Blog Post

27 January 2016

Nail In The Coffin? Philadelphia’s Music Scene Under Attack By Councilman Mark Squilla’s Proposed Legislation

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(Philadelphia, PA)  At a time where venues are closing and crowd attendance is lacking, being a local musician, promoter or DJ in Philadelphia has become increasing difficult since the recession.

The difficulties have also crept up to the national level, where touring acts are opting to skip our city  for the likes of New York City or Washington D.C., if only to have a better chance at a huge draw.

A recent bill (#160016) has been proposed by Councilman Mark Squilla as an amendment to the so named “Special Assembly Occupancies” section of a Philadelphia Code, which many view would needlessly burden venues, musicians, DJs, promoters, convention organizers, independent film and art festival planners with bureaucracy and fees. Many feel that businesses and city revenue would also suffer at the ratification of this amendment.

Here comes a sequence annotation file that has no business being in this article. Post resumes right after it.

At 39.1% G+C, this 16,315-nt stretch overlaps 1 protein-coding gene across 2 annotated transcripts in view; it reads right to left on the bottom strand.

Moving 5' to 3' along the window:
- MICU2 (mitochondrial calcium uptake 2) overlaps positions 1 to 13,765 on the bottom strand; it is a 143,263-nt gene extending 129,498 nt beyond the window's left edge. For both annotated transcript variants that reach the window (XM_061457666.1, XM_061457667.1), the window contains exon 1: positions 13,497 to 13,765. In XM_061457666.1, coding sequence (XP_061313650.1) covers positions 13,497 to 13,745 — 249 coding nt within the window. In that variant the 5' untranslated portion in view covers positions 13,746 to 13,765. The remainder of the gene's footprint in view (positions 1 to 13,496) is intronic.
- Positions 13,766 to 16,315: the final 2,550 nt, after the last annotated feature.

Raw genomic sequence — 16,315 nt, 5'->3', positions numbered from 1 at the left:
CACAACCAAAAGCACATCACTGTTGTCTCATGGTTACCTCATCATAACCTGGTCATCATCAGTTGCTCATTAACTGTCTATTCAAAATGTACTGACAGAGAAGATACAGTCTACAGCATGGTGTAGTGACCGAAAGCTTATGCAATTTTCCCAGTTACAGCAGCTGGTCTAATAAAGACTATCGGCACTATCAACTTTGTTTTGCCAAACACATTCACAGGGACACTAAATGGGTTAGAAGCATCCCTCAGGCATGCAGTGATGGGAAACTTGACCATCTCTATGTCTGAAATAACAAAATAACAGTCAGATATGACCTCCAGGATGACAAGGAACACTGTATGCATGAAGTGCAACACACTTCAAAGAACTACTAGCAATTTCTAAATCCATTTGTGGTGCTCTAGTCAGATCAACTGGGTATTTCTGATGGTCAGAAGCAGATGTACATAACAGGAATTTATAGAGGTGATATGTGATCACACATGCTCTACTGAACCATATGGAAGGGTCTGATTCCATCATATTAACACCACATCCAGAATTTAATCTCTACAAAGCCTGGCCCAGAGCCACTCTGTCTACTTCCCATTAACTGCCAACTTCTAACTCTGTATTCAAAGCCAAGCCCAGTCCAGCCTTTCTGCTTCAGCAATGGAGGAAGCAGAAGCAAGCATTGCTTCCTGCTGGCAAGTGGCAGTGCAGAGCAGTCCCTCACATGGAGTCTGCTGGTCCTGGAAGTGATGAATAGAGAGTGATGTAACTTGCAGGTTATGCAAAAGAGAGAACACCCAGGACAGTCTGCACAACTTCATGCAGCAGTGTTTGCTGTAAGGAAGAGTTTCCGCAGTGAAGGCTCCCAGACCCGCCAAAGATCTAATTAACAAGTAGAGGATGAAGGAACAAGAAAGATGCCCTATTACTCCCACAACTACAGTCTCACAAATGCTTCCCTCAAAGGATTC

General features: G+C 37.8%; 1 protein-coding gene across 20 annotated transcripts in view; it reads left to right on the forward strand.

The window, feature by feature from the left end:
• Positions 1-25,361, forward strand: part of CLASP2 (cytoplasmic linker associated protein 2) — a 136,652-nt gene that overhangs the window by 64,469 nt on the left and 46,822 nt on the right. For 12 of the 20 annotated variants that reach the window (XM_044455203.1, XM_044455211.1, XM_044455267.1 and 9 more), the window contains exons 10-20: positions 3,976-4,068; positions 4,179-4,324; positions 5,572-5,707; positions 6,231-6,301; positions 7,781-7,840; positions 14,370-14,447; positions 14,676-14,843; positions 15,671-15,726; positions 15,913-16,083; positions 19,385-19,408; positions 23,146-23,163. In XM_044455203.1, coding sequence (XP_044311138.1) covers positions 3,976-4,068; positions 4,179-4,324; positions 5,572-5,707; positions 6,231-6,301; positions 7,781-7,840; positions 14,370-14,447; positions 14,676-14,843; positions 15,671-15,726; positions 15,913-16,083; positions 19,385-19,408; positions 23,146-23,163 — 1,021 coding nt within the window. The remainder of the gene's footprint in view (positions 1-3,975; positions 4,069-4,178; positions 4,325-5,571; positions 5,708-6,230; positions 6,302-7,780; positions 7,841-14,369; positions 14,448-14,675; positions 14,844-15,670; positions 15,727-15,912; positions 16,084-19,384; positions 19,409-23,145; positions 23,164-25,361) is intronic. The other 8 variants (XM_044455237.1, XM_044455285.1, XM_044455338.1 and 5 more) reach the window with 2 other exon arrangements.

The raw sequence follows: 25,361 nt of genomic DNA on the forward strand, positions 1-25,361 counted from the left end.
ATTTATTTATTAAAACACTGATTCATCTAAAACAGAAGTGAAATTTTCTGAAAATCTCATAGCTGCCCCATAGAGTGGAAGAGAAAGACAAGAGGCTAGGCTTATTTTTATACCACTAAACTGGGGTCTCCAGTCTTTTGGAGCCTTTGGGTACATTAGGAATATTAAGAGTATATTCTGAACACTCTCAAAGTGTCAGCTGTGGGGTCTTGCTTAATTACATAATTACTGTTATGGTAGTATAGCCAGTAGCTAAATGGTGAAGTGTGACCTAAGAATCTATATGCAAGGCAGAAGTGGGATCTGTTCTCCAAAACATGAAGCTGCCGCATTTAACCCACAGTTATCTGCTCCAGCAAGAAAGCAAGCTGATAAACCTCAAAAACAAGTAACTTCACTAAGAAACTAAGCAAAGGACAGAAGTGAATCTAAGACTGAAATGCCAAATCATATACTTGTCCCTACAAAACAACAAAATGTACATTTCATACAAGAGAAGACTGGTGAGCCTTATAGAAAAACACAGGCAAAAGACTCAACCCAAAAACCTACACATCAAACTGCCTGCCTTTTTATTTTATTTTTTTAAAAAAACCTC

This is not to mention another dangerous threat: the violation of your privacy.

This will adversely affect every public held event, especially in our dark culture.

One of the line items in the bill suggests that the venue would be responsible to collect, register, and store personal information of all performers and staff per event, where the police could come in at any time, without warrant, and seize that data essentially without your knowing. It also grants the police licensing authority over the types of events that can be held, and the discretionary power to enforce its own codes or at its worst ban an event from ever taking place.

We thought dealing with L & I was bad enough.

You can read the bill here.

This legislation comes as a knee jerk response to the news of a shooting that occurred outside a popular venue on South Street. It’s being dictated that we have to ask the police permission to perform our art, and hopefully, it wouldn’t upset their “codes”. Under this bill, we are being criminalized for being artists, and we haven’t started to mention the extorting policies in procuring the licenses.

SO….we have decided to collect and store personal information of council members who are in support of this bill, in case it does come into full legislation.

If you wish to voice your opposition to Councilman Squilla, which we strongly suggest that you do, his office phone number is (215) 686-1931.

You don’t have to be local to support the opposition. We are sure you don’t want this bureaucracy should you wish to perform your art for us in Killadelphia, the city that stabs you back!

(Courtesy: www.billypenn.com)

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